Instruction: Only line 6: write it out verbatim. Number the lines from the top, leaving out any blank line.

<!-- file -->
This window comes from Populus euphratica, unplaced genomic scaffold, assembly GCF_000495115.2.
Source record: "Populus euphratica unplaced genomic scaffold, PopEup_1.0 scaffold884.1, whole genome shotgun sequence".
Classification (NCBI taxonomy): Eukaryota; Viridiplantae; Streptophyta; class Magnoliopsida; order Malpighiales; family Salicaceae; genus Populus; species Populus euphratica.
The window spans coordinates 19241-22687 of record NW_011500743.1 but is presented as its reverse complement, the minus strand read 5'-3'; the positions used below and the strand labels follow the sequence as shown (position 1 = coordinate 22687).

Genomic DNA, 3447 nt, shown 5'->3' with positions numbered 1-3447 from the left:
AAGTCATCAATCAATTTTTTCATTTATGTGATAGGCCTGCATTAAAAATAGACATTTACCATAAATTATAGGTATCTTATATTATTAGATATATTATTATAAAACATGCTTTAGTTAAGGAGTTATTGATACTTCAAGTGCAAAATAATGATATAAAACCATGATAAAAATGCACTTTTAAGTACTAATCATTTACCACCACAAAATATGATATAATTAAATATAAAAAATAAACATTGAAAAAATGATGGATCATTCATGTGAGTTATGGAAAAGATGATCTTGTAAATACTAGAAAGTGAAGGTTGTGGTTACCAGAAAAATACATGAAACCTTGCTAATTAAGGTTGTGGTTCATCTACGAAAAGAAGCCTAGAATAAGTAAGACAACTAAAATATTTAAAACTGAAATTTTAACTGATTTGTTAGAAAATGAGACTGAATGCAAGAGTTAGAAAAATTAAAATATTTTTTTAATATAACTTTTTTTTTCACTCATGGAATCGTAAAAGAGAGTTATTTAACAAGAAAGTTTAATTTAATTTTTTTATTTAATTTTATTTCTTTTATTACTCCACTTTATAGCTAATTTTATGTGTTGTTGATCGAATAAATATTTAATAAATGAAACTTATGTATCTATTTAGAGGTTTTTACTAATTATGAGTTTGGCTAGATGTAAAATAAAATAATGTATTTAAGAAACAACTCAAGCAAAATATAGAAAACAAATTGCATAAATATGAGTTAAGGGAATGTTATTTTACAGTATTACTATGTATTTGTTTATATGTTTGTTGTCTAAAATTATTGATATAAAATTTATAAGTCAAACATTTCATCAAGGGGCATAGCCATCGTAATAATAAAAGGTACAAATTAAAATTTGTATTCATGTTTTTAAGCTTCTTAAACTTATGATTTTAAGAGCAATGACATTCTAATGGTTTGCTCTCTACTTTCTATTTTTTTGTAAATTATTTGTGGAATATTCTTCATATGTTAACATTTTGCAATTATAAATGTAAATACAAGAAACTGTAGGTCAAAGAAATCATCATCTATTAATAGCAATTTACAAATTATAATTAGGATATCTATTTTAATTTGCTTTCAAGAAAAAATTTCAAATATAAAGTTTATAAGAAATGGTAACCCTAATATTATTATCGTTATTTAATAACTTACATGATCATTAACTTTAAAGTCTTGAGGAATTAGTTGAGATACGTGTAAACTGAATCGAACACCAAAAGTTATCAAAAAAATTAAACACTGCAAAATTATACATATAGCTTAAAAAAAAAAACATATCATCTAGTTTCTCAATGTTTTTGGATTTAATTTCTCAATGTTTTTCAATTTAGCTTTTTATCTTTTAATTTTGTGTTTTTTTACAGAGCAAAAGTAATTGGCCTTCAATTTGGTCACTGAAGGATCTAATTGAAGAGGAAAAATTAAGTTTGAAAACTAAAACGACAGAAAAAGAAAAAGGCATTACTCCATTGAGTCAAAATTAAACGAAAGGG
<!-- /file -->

AAGTCATCAATCAATTTTTTCATTTATGTGATAGGCCTGCATTAAAAATAGACATTTACCATAAATTATAGGTATCTTATATTATTAGATATATTATTATAAAACATGCTTTAGTTAAGGAGTTATTGATACTTCAAGTGCAAAATAATGATATAAAACCATGATAAAAATGCACTTTTAAGTACTAATCATTTACCACCACAAAATATGATATAATTAAATATAAAAAATAAACATTGAAAAAATGATGGATCATTCATGTGAGTTATGGAAAAGATGATCTTGTAAATACTAGAAAGTGAAGGTTGTGGTTACCAGAAAAATACATGAAACCTTGCTAATTAAGGTTGTGGTTCATCTACGAAAAGAAGCCTAGAATAAGTAAGACAACTAAAATATTTAAAACTGAAATTTTAACTGATTTGTTAGAAAATGAGACTGAATGCAAGAGTTAGAAAAATTAAAATATTTTTTTAATATAACTTTTTTTTTCACTCATGGAATCGTAAAAGAGAGTTATTTAACAAGAAAGTTTAATTTAATTTTTTTATTTAATTTTATTTCTTTTATTACTCCACTTTATAGCTAATTTTATGTGTTGTTGATCGAATAAATATTTAATAAATGAAACTTATGTATCTATTTAGAGGTTTTTACTAATTATGAGTTTGGCTAGATGTAAAATAAAATAATGTATTTAAGAAACAACTCAAGCAAAATATAGAAAACAAATTGCATAAATATGAGTTAAGGGAATGTTATTTTACAGTATTACTATGTATTTGTTTATATGTTTGTTGTCTAAAATTATTGATATAAAATTTATAAGTCAAACATTTCATCAAGGGGCATAGCCATCGTAATAATAAAAGGTACAAATTAAAATTTGTATTCATGTTTTTAAGCTTCTTAAACTTATGATTTTAAGAGCAATGACATTCTAATGGTTTGCTCTCTACTTTCTATTTTTTTGTAAATTATTTGTGGAATATTCTTCATATGTTAACATTTTGCAATTATAAATGTAAATACAAGAAACTGTAGGTCAAAGAAATCATCATCTATTAATAGCAATTTACAAATTATAATTAGGATATCTATTTTAATTTGCTTTCAAGAAAAAATTTCAAATATAAAGTTTATAAGAAATGGTAACCCTAATATTATTATCGTTATTTAATAACTTACATGATCATTAACTTTAAAGTCTTGAGGAATTAGTTGAGATACGTGTAAACTGAATCGAACACCAAAAGTTATCAAAAAAATTAAACACTGCAAAATTATACATATAGCTTAAAAAAAAAAACATATCATCTAGTTTCTCAATGTTTTTGGATTTAATTTCTCAATGTTTTTCAATTTAGCTTTTTATCTTTTAATTTTGTGTTTTTTTACAGAGCAAAAGTAATTGGCCTTCAATTTGGTCACTGAAGGATCTAATTGAAGAGGAAAAATTAAGTTTGAAAACTAAAACGACAGAAAAAGAAAAAGGCATTACTCCATTGAGTCAAAATTAAACGAAAGGG